on the rocks
In my cheap, moldy hotel room with the bathroom window that opened onto the ixora hedges I watched neighbors come and go from the Malibu Apartments on 77th Street. The week I arrived in Miami at the end of February 2020, CNN was almost exclusively covering the recent Democratic presidential debates and a robust win for Bernie Sanders in the Nevada Democratic Caucus. I watched “Rocky IV” as many times as it played, and passengers of a quarantined cruise ship were allowed to begin disembarking in Yokohama, Japan.
I’d smoke cigarettes on the back steps of the hotel with a mangy black cat and have Colombian breakfasts and Colombian lunches at the place nearby that was always showing La Liga on TV.
I walked for hours alone, back and forth along Harding Avenue photographing the boxy, rundown apartment buildings, marveling at how many different ways there are to be boxy and rundown, and sat on the beach with red and purple warning flags out (High Hazard and Dangerous Marine Life, respectively). I walked to the grocery store for cookies and hummus in a sunny drizzle and watched a teenage soccer match in Little Haiti after dark.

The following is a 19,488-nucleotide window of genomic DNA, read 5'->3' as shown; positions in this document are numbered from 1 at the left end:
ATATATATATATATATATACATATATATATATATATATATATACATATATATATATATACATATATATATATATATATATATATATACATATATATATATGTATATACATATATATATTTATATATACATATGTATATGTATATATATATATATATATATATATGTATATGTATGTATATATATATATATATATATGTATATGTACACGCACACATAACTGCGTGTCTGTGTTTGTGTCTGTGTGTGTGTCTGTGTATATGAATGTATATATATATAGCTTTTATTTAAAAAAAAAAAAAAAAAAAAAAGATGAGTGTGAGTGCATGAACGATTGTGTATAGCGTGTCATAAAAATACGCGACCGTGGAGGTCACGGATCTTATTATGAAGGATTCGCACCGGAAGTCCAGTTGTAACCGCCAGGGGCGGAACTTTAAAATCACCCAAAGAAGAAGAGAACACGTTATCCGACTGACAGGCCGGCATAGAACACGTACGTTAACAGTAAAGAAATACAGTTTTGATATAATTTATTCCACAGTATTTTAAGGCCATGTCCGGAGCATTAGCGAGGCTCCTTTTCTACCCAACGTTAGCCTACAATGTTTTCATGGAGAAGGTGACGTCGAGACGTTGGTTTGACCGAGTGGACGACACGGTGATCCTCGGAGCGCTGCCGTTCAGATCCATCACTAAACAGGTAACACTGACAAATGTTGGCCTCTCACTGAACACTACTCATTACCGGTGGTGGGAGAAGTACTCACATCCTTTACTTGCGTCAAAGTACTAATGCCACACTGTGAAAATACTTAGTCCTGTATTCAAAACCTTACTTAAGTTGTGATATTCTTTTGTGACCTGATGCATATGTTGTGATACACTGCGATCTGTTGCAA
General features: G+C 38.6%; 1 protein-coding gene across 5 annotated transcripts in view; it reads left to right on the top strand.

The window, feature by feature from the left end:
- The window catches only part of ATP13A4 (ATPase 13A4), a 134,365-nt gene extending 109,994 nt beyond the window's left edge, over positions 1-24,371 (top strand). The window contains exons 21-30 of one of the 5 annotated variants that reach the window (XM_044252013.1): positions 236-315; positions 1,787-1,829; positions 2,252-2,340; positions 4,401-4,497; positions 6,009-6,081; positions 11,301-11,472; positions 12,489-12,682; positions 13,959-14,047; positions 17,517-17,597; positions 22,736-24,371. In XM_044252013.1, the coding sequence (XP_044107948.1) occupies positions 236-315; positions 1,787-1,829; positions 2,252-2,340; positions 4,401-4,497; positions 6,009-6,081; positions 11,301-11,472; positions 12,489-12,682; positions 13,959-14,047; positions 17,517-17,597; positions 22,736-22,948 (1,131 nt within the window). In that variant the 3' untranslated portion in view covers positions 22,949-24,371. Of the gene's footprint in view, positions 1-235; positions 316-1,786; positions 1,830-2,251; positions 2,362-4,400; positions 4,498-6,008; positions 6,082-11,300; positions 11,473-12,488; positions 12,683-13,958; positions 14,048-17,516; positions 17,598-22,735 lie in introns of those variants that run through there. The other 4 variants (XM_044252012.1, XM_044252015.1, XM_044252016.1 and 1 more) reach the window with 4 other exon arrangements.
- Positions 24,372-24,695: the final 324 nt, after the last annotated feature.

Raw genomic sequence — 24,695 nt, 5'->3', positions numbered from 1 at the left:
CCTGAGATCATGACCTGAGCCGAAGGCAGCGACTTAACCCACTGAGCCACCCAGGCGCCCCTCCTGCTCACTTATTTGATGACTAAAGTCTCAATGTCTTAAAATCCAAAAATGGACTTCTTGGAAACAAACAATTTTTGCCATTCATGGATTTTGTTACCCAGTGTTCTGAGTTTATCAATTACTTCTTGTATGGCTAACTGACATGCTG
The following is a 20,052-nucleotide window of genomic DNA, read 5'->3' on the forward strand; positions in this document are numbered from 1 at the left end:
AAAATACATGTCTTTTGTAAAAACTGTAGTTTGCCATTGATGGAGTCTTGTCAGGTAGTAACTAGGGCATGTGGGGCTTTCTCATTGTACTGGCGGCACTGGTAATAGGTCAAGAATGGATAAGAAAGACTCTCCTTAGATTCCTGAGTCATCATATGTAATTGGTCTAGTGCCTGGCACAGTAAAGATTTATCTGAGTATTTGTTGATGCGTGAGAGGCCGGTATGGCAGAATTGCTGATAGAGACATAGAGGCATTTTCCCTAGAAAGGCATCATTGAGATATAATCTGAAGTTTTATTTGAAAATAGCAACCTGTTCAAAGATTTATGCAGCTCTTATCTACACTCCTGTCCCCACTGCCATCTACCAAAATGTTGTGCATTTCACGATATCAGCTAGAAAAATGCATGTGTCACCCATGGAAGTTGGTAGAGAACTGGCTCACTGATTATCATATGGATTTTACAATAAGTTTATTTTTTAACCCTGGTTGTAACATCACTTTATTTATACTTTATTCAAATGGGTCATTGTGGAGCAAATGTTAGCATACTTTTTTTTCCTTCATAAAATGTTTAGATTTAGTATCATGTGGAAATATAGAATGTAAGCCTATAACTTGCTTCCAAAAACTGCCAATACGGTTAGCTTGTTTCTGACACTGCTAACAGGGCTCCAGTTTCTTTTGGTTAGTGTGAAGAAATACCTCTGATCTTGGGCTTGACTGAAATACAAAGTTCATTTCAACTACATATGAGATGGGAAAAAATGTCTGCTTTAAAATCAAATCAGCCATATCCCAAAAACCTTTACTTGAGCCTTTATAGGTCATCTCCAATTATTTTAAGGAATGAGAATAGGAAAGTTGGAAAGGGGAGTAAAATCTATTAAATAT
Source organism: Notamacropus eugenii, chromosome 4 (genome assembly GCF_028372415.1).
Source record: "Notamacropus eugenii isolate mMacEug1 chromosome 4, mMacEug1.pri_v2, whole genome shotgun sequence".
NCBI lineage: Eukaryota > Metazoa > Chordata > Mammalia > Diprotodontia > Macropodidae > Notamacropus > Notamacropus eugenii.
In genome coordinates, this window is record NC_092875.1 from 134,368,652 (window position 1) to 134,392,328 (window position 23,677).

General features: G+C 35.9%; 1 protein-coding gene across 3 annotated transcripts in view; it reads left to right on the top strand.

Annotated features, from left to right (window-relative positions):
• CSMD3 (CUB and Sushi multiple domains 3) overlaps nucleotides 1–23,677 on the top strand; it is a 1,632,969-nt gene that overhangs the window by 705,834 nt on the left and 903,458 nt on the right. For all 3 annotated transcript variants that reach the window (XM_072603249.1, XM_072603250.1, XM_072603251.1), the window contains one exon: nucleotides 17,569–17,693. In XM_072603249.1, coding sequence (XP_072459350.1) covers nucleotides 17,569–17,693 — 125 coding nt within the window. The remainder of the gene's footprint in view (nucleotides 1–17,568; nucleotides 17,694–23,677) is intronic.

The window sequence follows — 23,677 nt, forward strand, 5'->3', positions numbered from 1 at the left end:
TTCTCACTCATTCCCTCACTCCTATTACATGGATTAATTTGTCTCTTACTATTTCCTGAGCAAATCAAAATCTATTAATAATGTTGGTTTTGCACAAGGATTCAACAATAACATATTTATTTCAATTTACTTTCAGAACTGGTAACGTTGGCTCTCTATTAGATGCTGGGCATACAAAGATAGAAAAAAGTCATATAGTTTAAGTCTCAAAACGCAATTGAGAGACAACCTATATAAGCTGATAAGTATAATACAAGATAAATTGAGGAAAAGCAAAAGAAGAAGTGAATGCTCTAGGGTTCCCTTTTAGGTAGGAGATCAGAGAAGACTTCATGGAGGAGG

A local friend took me to the Evening jai alai games up in Broward—a room full of the very tanned and the very elderly. The wheelchair section was packed and raucous. I think about those folks now. We made a lap around the casino (“The Loosest Slots in Broward County”) watching tepid dance lessons in one corner and in the furthest, darkest corner, live greyhound races broadcast from Orange Park up near the Georgia border. The dogs that night had names like Cheap Motel, Summer Sun, My Eyes Adore U, Nobody’s Perfect, Love Me Sexy.
By midnight we were having the usual at a dark and loud strip mall dive with a not-unexpected nautical theme and business hours that only close the doors for three hours a day. In the morning, we walked to breakfast at a diner so crowded you’d think it was the only restaurant in town.
Things changed, of course, like a lightning strike. That week, spent making images for this book as well as for others, is suspended in my mind as something so breezy and innocent it can bring me to tears.